Meanwhile, the United States adopted a full travel ban, a more “discriminatory” measure according to Roland Lescure. The government suspended the issuing of all non-immigrant visas in June 2020. A small number of exceptions have since been approved, such as J-1 visas used by exchange students and French teachers in dual-language schools in Louisiana and Utah. However, most exceptions are still hard to come by. The French consulate in New York City even warned citizens in an official statement: “French citizens in the United States on an E, H, L, O, or P visa must not travel to France unless they understand that they will be unlikely to be authorized to return to the United States for some time.”
Impossible Appointments at the Embassy
Jean-Philippe V. feels trapped in this situation. Based in Minnesota with his family, he was granted a H-1B temporary work visa almost two years ago, but cannot leave the country until his visa has been stamped by the American embassy in Paris. However, the consular authorities are snowed under with requests and appointments are constantly rescheduled. His appointment, initially planned for last July, was canceled at the last minute and put back to January 2022. “It’s frustrating when your visa is in order, you are allowed to work, but you can’t travel,” says his wife, Vanessa, also a French citizen, with an L-1A visa.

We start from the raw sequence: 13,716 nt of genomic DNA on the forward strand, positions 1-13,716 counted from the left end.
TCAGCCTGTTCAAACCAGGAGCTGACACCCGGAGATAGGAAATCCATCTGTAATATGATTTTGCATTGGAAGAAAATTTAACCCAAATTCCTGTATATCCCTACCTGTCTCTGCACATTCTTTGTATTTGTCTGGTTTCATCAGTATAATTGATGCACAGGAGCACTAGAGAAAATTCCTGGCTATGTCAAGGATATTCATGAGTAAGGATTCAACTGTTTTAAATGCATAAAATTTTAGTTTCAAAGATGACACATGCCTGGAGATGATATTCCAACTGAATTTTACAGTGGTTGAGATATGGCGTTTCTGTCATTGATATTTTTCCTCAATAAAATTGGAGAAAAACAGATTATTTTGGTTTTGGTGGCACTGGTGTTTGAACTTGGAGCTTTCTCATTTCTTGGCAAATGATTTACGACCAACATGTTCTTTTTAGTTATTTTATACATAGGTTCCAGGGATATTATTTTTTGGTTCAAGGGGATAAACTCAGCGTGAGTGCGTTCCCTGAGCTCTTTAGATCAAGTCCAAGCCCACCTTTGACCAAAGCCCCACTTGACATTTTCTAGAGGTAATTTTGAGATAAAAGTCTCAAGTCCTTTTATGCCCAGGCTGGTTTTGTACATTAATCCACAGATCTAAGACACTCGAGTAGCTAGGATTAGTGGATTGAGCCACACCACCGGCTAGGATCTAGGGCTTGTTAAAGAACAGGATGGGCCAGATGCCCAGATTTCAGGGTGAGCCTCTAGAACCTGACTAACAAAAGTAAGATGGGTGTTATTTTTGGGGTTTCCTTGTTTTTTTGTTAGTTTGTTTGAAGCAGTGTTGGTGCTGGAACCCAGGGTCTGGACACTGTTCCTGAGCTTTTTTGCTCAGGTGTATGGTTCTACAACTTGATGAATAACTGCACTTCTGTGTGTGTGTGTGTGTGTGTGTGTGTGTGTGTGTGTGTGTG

This summer, after two years away, she took the risk of visiting her parents in the Var département in Southern France. She left with her two children but without her husband, and without knowing if she would be able to come back to the United States directly. Her exception request went unanswered despite the efforts of her lawyers and a letter penned by the senator of Minnesota. After rebooking her return flight three times, she decided to quarantine in Cancún, before traveling back to America. To make things worse, Hurricane Grace brought winds of up to 80 miles per hour which knocked out the Wi-Fi and electricity in her hotel in Mexico. “I was finally granted an NIE and we were able to return to Minneapolis, but it’s so unfair that this travel ban forced us to endure such a horrible situation.”
In Paris, American consul Colombia Barrosse is trying to put the situation into perspective. “It’s not a ban on setting foot in America; it is entirely possible to enter the country,” says the diplomat, who took up her post in August. She did however clarify that her service, whose staff have been supplemented by volunteers from the embassy, processes “hundreds and hundreds of requests” every week. “During this incredibly difficult time, in which we are having to deal with a global pandemic, the question we have to ask ourselves is: Do we really need to travel at the moment?”